All of these women teach Edith something about what it is to be a woman, and make her reflect on her own life, the mistakes she has made, and what she wants for the future. They are all trapped in the hotel, pinned there, in a way, by their state as dependant women. Their lives are dictated by the men that are or were their partners, and they have no real independent existence. The atmosphere is stifling; the boredom and frustration palpable. There is nothing to do, nothing to see – the holidaymakers have gone, the shops are shut; normal life has resumed for the locals, leaving the remaining guests at the hotel stuck in a strange limbo. When Mr Neville appears on the scene, there is a flurry of activity, of excitement; he cuts through the sickly sweet feminine atmosphere of the hotel, and soon sets about ingratiating himself with his fellow guests. However, he is not what he seems either, and he will unexpectedly force Edith into becoming the active rather than passive agent of her own life.

Not a lot happens in this novel; it is character rather than plot led. Brookner’s powers of observation are excellent, and her prose is intelligent, insightful, well crafted and stylish. It was somewhat reminiscent of Elizabeth Taylor’s Mrs Palfrey at the Claremont, with its elegiac, rather depressing undertone, and claustrophobic setting. I loved the characters, especially the Puseys; their somewhat sinister relationship was absolutely fascinating to watch unfold on the pages. However, overall, it left a bit of an odd taste in my mouth. The novel felt a little bit off centre, somehow. It was like reading a second rate Barbara Pym novel, but one set thirty years too late. Like Hotel du Lac itself, everything about the characters and plot feels out dated, old fashioned, tired. The characters don’t ring true to their time period, and there was a mean spirited undertone that I found disconcerting. It is certainly not a pleasant novel, and the limited and reductive portrayal of women’s lives left me feeling cold. However, Brookner’s writing is brilliant, and there are many passages and sentences I re-read with delight, in awe of how she had chosen just the most perfect blend of exquisite words to bring a character or scene to life. Hotel du Lac might not have quite come together for me, but I certainly haven’t been put off Brookner as a novelist. I’m keen to try something else; any suggestions?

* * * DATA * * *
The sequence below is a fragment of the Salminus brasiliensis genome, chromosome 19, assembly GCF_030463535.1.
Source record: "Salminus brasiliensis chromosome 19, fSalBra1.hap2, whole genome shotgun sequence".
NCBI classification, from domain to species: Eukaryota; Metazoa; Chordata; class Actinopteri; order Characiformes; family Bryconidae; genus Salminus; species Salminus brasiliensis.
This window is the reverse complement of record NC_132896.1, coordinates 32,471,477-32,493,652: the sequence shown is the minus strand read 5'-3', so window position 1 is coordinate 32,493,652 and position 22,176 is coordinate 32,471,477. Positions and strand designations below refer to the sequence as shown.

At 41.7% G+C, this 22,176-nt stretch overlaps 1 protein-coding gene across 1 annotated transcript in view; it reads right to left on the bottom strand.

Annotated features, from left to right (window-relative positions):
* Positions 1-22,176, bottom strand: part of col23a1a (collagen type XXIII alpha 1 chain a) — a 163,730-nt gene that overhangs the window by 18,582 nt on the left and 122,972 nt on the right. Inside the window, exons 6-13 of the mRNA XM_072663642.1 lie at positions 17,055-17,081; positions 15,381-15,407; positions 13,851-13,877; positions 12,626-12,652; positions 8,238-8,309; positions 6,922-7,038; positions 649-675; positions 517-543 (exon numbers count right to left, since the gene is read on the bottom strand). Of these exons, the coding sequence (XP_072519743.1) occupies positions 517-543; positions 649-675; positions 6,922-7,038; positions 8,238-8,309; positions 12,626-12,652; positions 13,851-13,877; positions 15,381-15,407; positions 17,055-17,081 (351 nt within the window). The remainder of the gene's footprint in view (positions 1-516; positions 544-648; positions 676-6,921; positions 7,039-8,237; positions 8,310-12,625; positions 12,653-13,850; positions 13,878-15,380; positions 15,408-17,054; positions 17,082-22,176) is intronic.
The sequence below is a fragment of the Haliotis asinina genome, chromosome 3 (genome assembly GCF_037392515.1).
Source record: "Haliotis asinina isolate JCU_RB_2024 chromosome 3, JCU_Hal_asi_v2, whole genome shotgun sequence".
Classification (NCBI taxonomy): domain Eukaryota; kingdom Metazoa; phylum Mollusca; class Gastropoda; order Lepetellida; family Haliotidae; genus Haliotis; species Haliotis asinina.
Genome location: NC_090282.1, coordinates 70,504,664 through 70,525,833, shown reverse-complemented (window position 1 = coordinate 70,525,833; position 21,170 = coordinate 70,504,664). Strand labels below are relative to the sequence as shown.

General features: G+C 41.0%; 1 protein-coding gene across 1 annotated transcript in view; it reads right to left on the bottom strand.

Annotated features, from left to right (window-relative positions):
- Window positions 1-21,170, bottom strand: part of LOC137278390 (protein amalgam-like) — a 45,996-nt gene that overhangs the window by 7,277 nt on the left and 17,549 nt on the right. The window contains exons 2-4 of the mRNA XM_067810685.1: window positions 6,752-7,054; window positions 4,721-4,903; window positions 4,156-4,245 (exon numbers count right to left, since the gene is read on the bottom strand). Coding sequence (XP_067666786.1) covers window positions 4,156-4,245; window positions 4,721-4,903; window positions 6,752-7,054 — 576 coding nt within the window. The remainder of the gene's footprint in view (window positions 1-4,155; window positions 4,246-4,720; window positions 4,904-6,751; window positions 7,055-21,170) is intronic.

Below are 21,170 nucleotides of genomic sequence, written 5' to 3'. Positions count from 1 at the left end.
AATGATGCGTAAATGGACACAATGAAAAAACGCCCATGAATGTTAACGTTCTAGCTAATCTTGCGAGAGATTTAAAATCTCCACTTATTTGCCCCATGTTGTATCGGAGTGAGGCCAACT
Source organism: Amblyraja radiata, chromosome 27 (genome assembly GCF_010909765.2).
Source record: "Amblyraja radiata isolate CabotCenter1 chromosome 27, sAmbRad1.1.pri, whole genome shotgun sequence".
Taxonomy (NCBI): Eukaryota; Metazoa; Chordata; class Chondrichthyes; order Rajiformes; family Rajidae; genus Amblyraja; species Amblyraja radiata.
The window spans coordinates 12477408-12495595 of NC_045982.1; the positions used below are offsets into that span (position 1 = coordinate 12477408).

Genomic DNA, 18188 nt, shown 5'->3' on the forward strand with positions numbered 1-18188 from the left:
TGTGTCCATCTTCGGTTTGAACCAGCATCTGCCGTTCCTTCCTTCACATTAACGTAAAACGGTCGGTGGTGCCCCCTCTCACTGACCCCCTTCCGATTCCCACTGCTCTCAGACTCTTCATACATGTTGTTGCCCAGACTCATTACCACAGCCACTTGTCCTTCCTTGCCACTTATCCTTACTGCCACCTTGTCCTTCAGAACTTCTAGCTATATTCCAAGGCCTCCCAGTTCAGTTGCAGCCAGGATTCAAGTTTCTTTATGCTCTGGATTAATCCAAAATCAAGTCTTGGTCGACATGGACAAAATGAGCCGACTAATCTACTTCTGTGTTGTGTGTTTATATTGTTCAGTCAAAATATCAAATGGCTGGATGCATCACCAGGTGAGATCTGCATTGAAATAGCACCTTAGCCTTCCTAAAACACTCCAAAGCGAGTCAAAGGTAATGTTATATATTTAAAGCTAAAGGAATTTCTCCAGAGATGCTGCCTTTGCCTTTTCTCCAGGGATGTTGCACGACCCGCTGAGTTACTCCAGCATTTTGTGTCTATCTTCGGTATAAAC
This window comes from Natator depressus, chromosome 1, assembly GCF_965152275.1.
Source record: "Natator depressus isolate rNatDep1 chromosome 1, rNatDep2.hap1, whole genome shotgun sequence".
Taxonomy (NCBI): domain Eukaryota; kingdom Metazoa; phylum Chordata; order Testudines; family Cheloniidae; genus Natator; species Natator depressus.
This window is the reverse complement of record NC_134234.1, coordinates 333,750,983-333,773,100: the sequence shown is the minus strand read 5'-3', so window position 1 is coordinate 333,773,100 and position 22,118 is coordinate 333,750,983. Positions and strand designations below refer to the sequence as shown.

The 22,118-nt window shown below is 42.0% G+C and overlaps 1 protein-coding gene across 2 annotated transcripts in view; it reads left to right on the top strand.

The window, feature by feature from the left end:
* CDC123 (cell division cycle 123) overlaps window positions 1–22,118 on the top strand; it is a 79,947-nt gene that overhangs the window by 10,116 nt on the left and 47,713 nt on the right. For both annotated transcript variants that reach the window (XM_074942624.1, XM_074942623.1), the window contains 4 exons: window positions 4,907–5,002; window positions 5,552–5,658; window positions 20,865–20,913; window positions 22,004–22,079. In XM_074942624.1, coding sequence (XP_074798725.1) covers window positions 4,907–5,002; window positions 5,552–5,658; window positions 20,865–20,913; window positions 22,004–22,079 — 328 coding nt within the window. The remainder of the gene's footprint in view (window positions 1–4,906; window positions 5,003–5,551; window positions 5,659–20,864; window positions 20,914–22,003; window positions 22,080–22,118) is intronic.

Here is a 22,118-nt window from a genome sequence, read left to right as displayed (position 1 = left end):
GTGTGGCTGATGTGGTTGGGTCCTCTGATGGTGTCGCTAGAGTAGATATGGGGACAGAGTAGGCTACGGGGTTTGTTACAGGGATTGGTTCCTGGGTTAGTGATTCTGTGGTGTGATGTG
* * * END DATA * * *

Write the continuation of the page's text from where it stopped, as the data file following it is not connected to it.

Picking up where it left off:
32 comments

  1. This was my first read of Bookner and I found it rather tough – one character was so very harsh, conniving and tough and the other was subservient to the point that you wanted to shake her up. I have however gone on to several other books and enjoyed them but it is always a serious read.